Research published August 2020 in Neurology, the journal of the American Academy of Neurology, describes the benefit of taking both vitamin D and calcium twice a day to decrease a recurrence of vertigo for individuals predisposed to experiencing this disconcerting and sometimes dangerous physiologic symptom.  

Ji-Soo Kim, MD, PhD, of Seoul National University College of Medicine in Korea and colleagues examined nearly 1,000 individuals in Korea who were diagnosed with benign paroxysmal positional vertigo and who were subsequently successfully treated with therapeutic head movements. The authors describe benign paroxysmal positional vertigo as one of the most common types of vertigo (or dizziness), occurring when the position of the head changes and results in a “sudden spinning sensation.” Treatment involves performing a series of head movements that are intended to shift particles in the ears that cause the vertigo; however, despite initial improvement, vertigo frequently recurs. The authors note that roughly 86% of people with this form of vertigo miss days at work and find that it interrupts their daily life.

“Our study suggests that for people with benign paroxysmal positional vertigo, taking a supplement of vitamin D and calcium is a simple, low-risk way to prevent vertigo from recurring,” said Dr. Kim, who added, “It is especially effective if you have low vitamin D levels to begin with.”

The 348 people of the 445 in the intervention group had vitamin D levels below 20 nanograms per milliliter (ng/mL) and received vitamin D supplementation of 400 international units of vitamin D and 500 milligrams of calcium twice daily. The remainder had levels equal to or greater than 20 ng/mL and were not given supplements. The observation group included 512 people who did not receive supplements and did not have their vitamin D levels monitored. The authors wrote that the intervention group showed a reduction in the absolute risk reduction [0.83 (95% CI, 0.74-0.92) vs. 1.10 (95% CI, 1.00-1.19) recurrences per one-person year with an incidence rate ratio of 0.76 (95% CI, 0.66-0.87, P <.001) and an absolute rate ratio of -0.27 (-0.40 to -0.14) from intention to treat analysis. The number needed to treat was 3.70 (95% CI, 2.50-7.14). The proportion of patients with recurrence was also lower in the intervention than in the observation group (37.8 vs. 46.7%, P = .005).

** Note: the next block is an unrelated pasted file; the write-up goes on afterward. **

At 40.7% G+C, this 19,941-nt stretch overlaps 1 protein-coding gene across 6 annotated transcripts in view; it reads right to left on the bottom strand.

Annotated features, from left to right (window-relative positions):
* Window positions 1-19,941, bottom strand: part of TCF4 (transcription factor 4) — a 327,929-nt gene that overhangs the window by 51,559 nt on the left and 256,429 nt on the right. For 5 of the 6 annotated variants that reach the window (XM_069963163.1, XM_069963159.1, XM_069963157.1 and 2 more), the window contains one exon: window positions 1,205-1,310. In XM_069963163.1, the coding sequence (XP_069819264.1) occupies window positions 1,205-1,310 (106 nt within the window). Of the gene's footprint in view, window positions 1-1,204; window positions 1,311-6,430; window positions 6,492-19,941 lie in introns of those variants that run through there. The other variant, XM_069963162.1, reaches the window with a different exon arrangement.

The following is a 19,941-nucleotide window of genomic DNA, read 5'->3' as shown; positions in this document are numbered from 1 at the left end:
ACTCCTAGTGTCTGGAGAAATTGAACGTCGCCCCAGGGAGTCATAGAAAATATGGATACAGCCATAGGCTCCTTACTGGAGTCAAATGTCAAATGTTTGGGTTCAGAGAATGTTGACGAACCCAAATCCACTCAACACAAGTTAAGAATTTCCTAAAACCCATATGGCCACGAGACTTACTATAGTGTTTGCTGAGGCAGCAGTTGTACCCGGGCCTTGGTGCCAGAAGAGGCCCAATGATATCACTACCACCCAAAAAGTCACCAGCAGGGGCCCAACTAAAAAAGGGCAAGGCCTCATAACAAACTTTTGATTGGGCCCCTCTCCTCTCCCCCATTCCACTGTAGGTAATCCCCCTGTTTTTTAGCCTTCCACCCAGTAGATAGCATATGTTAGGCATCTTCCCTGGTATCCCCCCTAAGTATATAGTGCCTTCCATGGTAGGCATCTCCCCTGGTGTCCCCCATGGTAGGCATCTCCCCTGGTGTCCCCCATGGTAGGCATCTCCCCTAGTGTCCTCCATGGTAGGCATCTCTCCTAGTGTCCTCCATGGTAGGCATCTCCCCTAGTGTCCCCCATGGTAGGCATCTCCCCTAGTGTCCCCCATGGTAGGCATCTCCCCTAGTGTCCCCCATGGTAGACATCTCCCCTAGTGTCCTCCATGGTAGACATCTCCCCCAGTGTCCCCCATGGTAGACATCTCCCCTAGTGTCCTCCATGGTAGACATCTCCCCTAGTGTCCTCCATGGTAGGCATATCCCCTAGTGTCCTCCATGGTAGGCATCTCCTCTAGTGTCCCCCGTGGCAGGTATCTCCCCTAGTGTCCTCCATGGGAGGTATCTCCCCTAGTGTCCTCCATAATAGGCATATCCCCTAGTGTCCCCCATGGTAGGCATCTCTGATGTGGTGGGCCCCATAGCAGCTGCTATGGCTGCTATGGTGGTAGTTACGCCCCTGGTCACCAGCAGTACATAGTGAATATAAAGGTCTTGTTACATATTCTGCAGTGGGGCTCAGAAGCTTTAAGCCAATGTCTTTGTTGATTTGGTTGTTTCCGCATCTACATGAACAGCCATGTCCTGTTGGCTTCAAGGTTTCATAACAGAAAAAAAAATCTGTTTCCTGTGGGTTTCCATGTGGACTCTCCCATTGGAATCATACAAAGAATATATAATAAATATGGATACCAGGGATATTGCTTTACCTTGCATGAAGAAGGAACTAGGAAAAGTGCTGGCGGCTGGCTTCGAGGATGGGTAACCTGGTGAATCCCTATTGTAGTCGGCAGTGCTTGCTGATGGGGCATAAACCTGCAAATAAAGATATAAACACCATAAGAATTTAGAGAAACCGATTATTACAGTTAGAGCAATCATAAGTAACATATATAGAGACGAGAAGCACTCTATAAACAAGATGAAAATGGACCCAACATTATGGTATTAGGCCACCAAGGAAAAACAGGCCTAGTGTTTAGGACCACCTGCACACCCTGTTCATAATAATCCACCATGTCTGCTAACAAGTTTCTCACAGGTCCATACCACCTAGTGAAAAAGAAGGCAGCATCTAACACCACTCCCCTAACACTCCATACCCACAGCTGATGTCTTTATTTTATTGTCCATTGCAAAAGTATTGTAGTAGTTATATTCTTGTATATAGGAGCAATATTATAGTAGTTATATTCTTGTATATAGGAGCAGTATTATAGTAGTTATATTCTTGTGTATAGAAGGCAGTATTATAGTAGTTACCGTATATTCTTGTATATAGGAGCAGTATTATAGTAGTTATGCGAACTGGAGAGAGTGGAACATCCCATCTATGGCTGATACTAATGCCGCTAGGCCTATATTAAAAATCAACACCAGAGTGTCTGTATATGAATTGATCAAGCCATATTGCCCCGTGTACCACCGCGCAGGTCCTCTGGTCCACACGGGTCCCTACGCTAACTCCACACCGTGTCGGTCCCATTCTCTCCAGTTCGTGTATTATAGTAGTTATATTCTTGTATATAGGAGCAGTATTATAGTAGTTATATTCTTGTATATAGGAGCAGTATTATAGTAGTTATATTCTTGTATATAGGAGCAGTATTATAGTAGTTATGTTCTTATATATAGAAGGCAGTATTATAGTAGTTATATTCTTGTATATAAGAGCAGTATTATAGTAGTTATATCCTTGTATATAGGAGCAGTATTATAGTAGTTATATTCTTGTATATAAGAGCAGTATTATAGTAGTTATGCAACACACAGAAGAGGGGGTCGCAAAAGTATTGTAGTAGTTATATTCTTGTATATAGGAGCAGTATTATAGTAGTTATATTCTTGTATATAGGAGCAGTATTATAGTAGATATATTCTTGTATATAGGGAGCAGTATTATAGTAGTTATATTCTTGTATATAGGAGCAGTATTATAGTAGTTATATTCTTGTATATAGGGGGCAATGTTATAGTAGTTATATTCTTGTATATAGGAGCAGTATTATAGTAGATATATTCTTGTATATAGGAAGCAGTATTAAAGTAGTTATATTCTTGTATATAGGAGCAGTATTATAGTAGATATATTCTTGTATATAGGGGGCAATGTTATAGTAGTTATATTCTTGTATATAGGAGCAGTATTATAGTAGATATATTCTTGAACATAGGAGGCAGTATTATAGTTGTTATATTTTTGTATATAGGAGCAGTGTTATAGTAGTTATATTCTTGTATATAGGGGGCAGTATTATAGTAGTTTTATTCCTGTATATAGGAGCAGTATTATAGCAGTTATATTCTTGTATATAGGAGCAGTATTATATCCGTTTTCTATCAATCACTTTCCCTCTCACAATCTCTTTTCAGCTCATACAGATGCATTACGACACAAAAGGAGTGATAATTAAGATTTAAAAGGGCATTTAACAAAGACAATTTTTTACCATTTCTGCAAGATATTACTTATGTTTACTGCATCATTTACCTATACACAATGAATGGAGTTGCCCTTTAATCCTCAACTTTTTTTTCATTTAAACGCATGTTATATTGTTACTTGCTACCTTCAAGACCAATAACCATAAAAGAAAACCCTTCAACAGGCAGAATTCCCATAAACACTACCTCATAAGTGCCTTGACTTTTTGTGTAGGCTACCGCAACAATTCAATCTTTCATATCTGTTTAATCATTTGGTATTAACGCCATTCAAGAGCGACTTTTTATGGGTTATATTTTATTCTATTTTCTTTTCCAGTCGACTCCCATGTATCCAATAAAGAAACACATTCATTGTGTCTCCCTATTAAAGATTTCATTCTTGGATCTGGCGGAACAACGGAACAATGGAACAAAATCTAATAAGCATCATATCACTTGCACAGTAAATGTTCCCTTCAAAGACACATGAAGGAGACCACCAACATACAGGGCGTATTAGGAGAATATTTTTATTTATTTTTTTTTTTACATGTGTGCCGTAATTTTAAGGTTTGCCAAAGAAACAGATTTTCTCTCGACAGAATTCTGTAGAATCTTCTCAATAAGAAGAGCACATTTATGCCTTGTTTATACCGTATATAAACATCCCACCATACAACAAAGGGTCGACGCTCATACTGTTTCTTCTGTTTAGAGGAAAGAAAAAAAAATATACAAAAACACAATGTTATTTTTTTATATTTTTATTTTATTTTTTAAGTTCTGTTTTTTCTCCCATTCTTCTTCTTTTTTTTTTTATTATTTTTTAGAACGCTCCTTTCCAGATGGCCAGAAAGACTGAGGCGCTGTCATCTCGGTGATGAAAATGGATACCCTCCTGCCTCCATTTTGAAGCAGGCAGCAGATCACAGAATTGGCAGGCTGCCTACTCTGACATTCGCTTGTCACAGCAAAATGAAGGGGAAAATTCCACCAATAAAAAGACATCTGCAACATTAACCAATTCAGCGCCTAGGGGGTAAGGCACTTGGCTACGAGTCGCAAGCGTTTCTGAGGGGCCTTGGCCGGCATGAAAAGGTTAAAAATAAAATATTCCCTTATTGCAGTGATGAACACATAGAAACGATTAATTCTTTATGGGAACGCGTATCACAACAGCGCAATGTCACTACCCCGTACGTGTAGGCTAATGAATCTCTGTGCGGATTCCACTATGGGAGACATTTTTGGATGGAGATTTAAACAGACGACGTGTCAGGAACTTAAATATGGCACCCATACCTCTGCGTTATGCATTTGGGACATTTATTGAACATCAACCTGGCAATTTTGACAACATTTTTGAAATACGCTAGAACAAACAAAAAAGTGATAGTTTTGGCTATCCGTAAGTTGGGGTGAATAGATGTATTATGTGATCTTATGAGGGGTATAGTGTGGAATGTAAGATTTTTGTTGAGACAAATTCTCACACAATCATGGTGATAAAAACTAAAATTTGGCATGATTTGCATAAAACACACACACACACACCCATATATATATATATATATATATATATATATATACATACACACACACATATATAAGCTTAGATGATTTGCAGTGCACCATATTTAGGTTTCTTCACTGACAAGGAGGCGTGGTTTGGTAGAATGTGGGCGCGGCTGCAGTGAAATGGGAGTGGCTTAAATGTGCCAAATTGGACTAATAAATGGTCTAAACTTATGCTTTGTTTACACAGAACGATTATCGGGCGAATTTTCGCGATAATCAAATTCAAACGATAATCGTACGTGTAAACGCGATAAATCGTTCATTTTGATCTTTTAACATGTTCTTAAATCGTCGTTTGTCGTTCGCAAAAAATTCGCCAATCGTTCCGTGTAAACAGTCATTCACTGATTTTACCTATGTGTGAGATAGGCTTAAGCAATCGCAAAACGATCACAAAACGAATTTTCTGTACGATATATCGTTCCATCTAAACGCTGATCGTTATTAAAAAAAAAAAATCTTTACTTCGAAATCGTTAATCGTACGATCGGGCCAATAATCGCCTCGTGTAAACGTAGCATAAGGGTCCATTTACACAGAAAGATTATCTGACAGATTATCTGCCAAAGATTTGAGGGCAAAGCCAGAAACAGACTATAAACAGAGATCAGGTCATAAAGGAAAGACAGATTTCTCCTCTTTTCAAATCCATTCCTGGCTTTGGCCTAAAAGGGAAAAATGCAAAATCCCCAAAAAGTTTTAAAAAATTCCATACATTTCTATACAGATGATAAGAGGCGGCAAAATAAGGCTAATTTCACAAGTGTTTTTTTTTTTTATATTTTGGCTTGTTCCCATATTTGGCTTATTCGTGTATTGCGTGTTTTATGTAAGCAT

“Our results are exciting because so far, going to the doctor to have them perform head movements has been the main way we treat benign paroxysmal positional vertigo,” said Dr. Kim. “Our study suggests an inexpensive, low-risk treatment like vitamin D and calcium tablets may be effective at preventing this common, and commonly recurring, disorder.”

The authors observed a greater improvement in vertigo for patients who exhibited a greater vitamin D deficiency at the beginning of the study, with individuals starting at a level lower than 10 ng/mL experiencing a 45% reduction in annual recurrence rate. Comparatively, individuals with levels between 10 and 20 ng/mL experienced only a 14% reduction. A total of 38% of the people in the interventional group had another episode of vertigo, compared with 47% of those in the observation group. The authors noted that many subjects dropped out of study before it was completed, a limitation to the trial.

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